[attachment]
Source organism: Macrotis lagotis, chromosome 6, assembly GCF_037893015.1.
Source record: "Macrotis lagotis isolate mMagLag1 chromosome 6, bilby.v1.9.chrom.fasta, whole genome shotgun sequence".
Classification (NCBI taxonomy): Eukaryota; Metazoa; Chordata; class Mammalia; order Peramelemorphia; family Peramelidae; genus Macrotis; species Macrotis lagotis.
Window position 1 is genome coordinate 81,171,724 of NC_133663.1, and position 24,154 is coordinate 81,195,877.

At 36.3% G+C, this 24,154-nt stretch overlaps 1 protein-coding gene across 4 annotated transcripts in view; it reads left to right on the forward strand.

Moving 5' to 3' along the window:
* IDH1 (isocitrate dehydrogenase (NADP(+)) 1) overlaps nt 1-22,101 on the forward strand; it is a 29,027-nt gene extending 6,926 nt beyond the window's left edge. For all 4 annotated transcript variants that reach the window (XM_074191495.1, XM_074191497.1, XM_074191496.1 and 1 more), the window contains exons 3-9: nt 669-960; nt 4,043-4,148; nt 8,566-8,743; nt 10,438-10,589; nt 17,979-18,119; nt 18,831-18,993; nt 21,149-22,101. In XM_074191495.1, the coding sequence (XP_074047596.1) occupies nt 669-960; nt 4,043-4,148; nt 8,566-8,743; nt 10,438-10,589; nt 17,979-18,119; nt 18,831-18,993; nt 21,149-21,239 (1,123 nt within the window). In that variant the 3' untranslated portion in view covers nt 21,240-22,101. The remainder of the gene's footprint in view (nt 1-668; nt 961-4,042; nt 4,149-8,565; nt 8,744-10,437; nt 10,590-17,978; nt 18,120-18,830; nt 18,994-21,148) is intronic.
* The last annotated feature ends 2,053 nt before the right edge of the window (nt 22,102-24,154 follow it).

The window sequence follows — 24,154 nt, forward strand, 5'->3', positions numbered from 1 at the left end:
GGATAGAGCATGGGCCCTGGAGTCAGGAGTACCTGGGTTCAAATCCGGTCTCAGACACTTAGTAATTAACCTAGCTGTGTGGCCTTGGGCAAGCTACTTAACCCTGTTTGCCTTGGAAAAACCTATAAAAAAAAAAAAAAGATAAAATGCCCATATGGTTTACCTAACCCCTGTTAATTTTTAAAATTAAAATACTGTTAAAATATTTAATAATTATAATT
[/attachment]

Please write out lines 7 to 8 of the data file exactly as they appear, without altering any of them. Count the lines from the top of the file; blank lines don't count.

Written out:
* IDH1 (isocitrate dehydrogenase (NADP(+)) 1) overlaps nt 1-22,101 on the forward strand; it is a 29,027-nt gene extending 6,926 nt beyond the window's left edge. For all 4 annotated transcript variants that reach the window (XM_074191495.1, XM_074191497.1, XM_074191496.1 and 1 more), the window contains exons 3-9: nt 669-960; nt 4,043-4,148; nt 8,566-8,743; nt 10,438-10,589; nt 17,979-18,119; nt 18,831-18,993; nt 21,149-22,101. In XM_074191495.1, the coding sequence (XP_074047596.1) occupies nt 669-960; nt 4,043-4,148; nt 8,566-8,743; nt 10,438-10,589; nt 17,979-18,119; nt 18,831-18,993; nt 21,149-21,239 (1,123 nt within the window). In that variant the 3' untranslated portion in view covers nt 21,240-22,101. The remainder of the gene's footprint in view (nt 1-668; nt 961-4,042; nt 4,149-8,565; nt 8,744-10,437; nt 10,590-17,978; nt 18,120-18,830; nt 18,994-21,148) is intronic.
* The last annotated feature ends 2,053 nt before the right edge of the window (nt 22,102-24,154 follow it).